You had Anthem foisted on you by your junior high school English teacher and later, as a pretentious college student, you slogged your way through The Fountainhead or Atlas Shrugged. Somehow you never woke up to the fact that Ayn Rand is a terrible writer and a bogus intellectual whose chief claim to fame is coining the term “Objectivism,” which is a fancy, faux-philosophical term for a range of personality disorders such as “greediness,” “selfishness,” “piggishness,” “narcissicism,” and “psychopathy.”
What does this make you? A complete tool? A proud member of the target audience for a brand new exhibition of Rand's actual notebooks, which will be on display for the next few months at the Mt. Pleasant Library of Special Collections and Archives at Chapman University's Leatherby Libraries?
If you answered “both,” you're right!
According to the rambling, preposterously detailed, five-page press release titled “Ayn Rand at Chapman: An American Warning from a Russian Author,” the exhibit “commemorates the 75th publication anniversary of Ayn Rand's first novel, We the Living (1936) and the 50th publication anniversary of Rand's first nonfiction book, For the New Intellectual: The Philosophy of Ayn Rand (1961)” and it “features a display of historical editions, reproductions on paper, realia and original manuscripts.”
There will be special screenings of two films–We the Living (1942) an Italian adaptation of Rand's first novel, and the 1997 documentary, Ayn Rand: A Sense of Life. But apparently, the highlight of the exhibit is Rand's so-called “Airtight” notebook, which the press release says “contains Rand's earliest handwritten notes on her novel” and is being “displayed in public for the first time.”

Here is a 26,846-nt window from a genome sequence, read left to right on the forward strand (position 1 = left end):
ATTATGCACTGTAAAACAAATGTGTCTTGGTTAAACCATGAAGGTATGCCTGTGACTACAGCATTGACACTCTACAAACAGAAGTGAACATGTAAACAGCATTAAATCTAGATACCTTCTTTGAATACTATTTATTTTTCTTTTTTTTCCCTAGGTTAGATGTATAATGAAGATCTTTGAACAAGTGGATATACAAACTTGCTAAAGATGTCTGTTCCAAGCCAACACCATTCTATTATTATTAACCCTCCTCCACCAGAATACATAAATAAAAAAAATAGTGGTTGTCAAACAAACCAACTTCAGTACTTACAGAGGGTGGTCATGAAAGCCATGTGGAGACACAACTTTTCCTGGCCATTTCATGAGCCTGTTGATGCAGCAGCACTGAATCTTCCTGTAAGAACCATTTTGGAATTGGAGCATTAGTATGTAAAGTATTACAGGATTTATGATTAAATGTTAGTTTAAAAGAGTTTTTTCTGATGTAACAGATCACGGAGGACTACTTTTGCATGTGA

The novel to which the notebook pertains, the twice-aforementioned We the
Living, has been described by Rand as “near to an autobiography as I
will ever write.” It concerns a young engineering student in
Communist-ruled Russia who “feigns a love affair with an idealistic
member of the Communist party in order to save her actual love, a
self-destructive son of a Tsarist Admiral.”
What's really exciting to the diehard Rand fan about these notes? The curators are going to turn the pages of the notebook over the course of the two months the volume will be displayed, meaning that you can drop by every day of the week in the hopes of finding new pages to gaze upon.
The title of the exhibit is “We the Living and For the New Intellectual: Celebrating the Drama and Philosophy of Ayn Rand.” Exhibit hours are Mon.-Fri. 9 a.m. to 5 p.m. and admission is free.
You've been warned.